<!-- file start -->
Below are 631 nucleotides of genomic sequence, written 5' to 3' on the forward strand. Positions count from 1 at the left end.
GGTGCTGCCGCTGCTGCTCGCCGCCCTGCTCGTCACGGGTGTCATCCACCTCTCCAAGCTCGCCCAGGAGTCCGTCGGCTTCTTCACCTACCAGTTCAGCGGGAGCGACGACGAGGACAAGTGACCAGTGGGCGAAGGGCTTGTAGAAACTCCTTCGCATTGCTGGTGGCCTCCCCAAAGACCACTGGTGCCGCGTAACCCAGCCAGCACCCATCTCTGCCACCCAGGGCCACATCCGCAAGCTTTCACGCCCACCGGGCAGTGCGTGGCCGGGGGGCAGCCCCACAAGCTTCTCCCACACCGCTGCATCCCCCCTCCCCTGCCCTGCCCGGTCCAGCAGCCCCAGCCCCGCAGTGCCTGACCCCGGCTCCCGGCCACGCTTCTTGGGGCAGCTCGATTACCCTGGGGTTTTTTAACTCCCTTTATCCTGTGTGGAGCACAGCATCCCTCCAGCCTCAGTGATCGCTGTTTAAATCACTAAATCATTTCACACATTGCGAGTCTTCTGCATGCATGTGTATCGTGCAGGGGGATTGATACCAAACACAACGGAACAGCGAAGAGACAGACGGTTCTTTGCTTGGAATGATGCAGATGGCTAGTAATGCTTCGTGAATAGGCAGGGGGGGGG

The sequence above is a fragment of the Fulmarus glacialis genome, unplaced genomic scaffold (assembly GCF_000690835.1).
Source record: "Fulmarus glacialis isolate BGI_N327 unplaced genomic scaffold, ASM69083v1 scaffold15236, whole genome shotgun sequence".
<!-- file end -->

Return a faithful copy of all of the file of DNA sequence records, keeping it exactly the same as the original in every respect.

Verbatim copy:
Below are 631 nucleotides of genomic sequence, written 5' to 3' on the forward strand. Positions count from 1 at the left end.
GGTGCTGCCGCTGCTGCTCGCCGCCCTGCTCGTCACGGGTGTCATCCACCTCTCCAAGCTCGCCCAGGAGTCCGTCGGCTTCTTCACCTACCAGTTCAGCGGGAGCGACGACGAGGACAAGTGACCAGTGGGCGAAGGGCTTGTAGAAACTCCTTCGCATTGCTGGTGGCCTCCCCAAAGACCACTGGTGCCGCGTAACCCAGCCAGCACCCATCTCTGCCACCCAGGGCCACATCCGCAAGCTTTCACGCCCACCGGGCAGTGCGTGGCCGGGGGGCAGCCCCACAAGCTTCTCCCACACCGCTGCATCCCCCCTCCCCTGCCCTGCCCGGTCCAGCAGCCCCAGCCCCGCAGTGCCTGACCCCGGCTCCCGGCCACGCTTCTTGGGGCAGCTCGATTACCCTGGGGTTTTTTAACTCCCTTTATCCTGTGTGGAGCACAGCATCCCTCCAGCCTCAGTGATCGCTGTTTAAATCACTAAATCATTTCACACATTGCGAGTCTTCTGCATGCATGTGTATCGTGCAGGGGGATTGATACCAAACACAACGGAACAGCGAAGAGACAGACGGTTCTTTGCTTGGAATGATGCAGATGGCTAGTAATGCTTCGTGAATAGGCAGGGGGGGGG

The sequence above is a fragment of the Fulmarus glacialis genome, unplaced genomic scaffold (assembly GCF_000690835.1).
Source record: "Fulmarus glacialis isolate BGI_N327 unplaced genomic scaffold, ASM69083v1 scaffold15236, whole genome shotgun sequence".